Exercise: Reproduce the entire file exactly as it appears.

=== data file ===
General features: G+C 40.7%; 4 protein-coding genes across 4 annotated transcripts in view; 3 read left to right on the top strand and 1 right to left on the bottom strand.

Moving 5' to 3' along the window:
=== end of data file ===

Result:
General features: G+C 40.7%; 4 protein-coding genes across 4 annotated transcripts in view; 3 read left to right on the top strand and 1 right to left on the bottom strand.

Moving 5' to 3' along the window: